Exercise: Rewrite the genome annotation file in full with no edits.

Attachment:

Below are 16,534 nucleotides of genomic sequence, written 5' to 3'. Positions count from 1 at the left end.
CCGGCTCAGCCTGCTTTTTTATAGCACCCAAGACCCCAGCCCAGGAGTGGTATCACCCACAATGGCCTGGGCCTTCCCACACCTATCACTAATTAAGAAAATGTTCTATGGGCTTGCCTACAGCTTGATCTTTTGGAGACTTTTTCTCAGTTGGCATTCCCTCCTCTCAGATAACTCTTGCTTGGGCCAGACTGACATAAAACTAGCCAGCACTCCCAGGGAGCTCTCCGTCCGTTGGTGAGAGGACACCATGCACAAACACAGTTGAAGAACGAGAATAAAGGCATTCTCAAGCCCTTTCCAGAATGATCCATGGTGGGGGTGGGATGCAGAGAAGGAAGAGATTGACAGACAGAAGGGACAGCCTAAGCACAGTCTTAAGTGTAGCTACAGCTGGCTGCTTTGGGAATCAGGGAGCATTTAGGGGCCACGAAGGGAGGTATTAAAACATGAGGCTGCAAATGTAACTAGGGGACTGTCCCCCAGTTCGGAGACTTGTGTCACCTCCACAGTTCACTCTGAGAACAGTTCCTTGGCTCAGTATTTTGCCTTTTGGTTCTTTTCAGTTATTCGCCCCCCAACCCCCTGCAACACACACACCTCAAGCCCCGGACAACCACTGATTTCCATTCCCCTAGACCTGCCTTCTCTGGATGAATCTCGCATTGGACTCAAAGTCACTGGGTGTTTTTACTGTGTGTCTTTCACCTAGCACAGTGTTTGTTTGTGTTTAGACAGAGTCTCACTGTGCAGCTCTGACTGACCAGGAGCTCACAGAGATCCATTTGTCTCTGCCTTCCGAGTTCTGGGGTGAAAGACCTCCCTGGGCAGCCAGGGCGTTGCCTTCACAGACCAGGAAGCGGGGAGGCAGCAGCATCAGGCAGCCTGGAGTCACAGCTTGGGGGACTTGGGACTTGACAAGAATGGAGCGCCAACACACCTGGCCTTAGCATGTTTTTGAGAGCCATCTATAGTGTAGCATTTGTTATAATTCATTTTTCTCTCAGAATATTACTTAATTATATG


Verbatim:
Below are 16,534 nucleotides of genomic sequence, written 5' to 3'. Positions count from 1 at the left end.
CCGGCTCAGCCTGCTTTTTTATAGCACCCAAGACCCCAGCCCAGGAGTGGTATCACCCACAATGGCCTGGGCCTTCCCACACCTATCACTAATTAAGAAAATGTTCTATGGGCTTGCCTACAGCTTGATCTTTTGGAGACTTTTTCTCAGTTGGCATTCCCTCCTCTCAGATAACTCTTGCTTGGGCCAGACTGACATAAAACTAGCCAGCACTCCCAGGGAGCTCTCCGTCCGTTGGTGAGAGGACACCATGCACAAACACAGTTGAAGAACGAGAATAAAGGCATTCTCAAGCCCTTTCCAGAATGATCCATGGTGGGGGTGGGATGCAGAGAAGGAAGAGATTGACAGACAGAAGGGACAGCCTAAGCACAGTCTTAAGTGTAGCTACAGCTGGCTGCTTTGGGAATCAGGGAGCATTTAGGGGCCACGAAGGGAGGTATTAAAACATGAGGCTGCAAATGTAACTAGGGGACTGTCCCCCAGTTCGGAGACTTGTGTCACCTCCACAGTTCACTCTGAGAACAGTTCCTTGGCTCAGTATTTTGCCTTTTGGTTCTTTTCAGTTATTCGCCCCCCAACCCCCTGCAACACACACACCTCAAGCCCCGGACAACCACTGATTTCCATTCCCCTAGACCTGCCTTCTCTGGATGAATCTCGCATTGGACTCAAAGTCACTGGGTGTTTTTACTGTGTGTCTTTCACCTAGCACAGTGTTTGTTTGTGTTTAGACAGAGTCTCACTGTGCAGCTCTGACTGACCAGGAGCTCACAGAGATCCATTTGTCTCTGCCTTCCGAGTTCTGGGGTGAAAGACCTCCCTGGGCAGCCAGGGCGTTGCCTTCACAGACCAGGAAGCGGGGAGGCAGCAGCATCAGGCAGCCTGGAGTCACAGCTTGGGGGACTTGGGACTTGACAAGAATGGAGCGCCAACACACCTGGCCTTAGCATGTTTTTGAGAGCCATCTATAGTGTAGCATTTGTTATAATTCATTTTTCTCTCAGAATATTACTTAATTATATG